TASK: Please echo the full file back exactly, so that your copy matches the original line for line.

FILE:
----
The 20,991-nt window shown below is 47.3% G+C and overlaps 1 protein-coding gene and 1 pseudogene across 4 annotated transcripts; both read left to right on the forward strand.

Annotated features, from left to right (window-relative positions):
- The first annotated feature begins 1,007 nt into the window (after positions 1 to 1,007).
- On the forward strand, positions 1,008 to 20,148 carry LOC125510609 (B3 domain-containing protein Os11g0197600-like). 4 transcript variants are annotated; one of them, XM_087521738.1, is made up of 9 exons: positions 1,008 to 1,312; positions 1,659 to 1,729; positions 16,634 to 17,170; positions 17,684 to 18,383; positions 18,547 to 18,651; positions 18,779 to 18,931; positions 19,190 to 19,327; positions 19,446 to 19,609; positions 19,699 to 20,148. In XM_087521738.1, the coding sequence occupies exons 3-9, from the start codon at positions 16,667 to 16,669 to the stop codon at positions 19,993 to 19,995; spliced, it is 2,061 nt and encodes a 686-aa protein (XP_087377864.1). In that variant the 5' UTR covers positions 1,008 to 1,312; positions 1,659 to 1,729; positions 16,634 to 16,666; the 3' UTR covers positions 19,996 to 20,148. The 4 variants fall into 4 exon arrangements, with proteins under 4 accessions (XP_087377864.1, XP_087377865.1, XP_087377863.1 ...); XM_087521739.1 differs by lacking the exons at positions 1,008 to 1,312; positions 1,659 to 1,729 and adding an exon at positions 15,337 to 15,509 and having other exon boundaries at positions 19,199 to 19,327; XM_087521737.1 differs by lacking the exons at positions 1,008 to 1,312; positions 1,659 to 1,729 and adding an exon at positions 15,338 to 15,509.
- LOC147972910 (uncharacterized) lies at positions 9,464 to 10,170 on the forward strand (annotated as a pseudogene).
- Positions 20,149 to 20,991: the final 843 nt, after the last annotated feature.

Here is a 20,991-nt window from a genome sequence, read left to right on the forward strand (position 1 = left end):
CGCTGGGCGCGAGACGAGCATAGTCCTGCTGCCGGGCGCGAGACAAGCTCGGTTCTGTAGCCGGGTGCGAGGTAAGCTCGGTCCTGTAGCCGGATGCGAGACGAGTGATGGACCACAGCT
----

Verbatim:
The 20,991-nt window shown below is 47.3% G+C and overlaps 1 protein-coding gene and 1 pseudogene across 4 annotated transcripts; both read left to right on the forward strand.

Annotated features, from left to right (window-relative positions):
- The first annotated feature begins 1,007 nt into the window (after positions 1 to 1,007).
- On the forward strand, positions 1,008 to 20,148 carry LOC125510609 (B3 domain-containing protein Os11g0197600-like). 4 transcript variants are annotated; one of them, XM_087521738.1, is made up of 9 exons: positions 1,008 to 1,312; positions 1,659 to 1,729; positions 16,634 to 17,170; positions 17,684 to 18,383; positions 18,547 to 18,651; positions 18,779 to 18,931; positions 19,190 to 19,327; positions 19,446 to 19,609; positions 19,699 to 20,148. In XM_087521738.1, the coding sequence occupies exons 3-9, from the start codon at positions 16,667 to 16,669 to the stop codon at positions 19,993 to 19,995; spliced, it is 2,061 nt and encodes a 686-aa protein (XP_087377864.1). In that variant the 5' UTR covers positions 1,008 to 1,312; positions 1,659 to 1,729; positions 16,634 to 16,666; the 3' UTR covers positions 19,996 to 20,148. The 4 variants fall into 4 exon arrangements, with proteins under 4 accessions (XP_087377864.1, XP_087377865.1, XP_087377863.1 ...); XM_087521739.1 differs by lacking the exons at positions 1,008 to 1,312; positions 1,659 to 1,729 and adding an exon at positions 15,337 to 15,509 and having other exon boundaries at positions 19,199 to 19,327; XM_087521737.1 differs by lacking the exons at positions 1,008 to 1,312; positions 1,659 to 1,729 and adding an exon at positions 15,338 to 15,509.
- LOC147972910 (uncharacterized) lies at positions 9,464 to 10,170 on the forward strand (annotated as a pseudogene).
- Positions 20,149 to 20,991: the final 843 nt, after the last annotated feature.

Here is a 20,991-nt window from a genome sequence, read left to right on the forward strand (position 1 = left end):
CGCTGGGCGCGAGACGAGCATAGTCCTGCTGCCGGGCGCGAGACAAGCTCGGTTCTGTAGCCGGGTGCGAGGTAAGCTCGGTCCTGTAGCCGGATGCGAGACGAGTGATGGACCACAGCT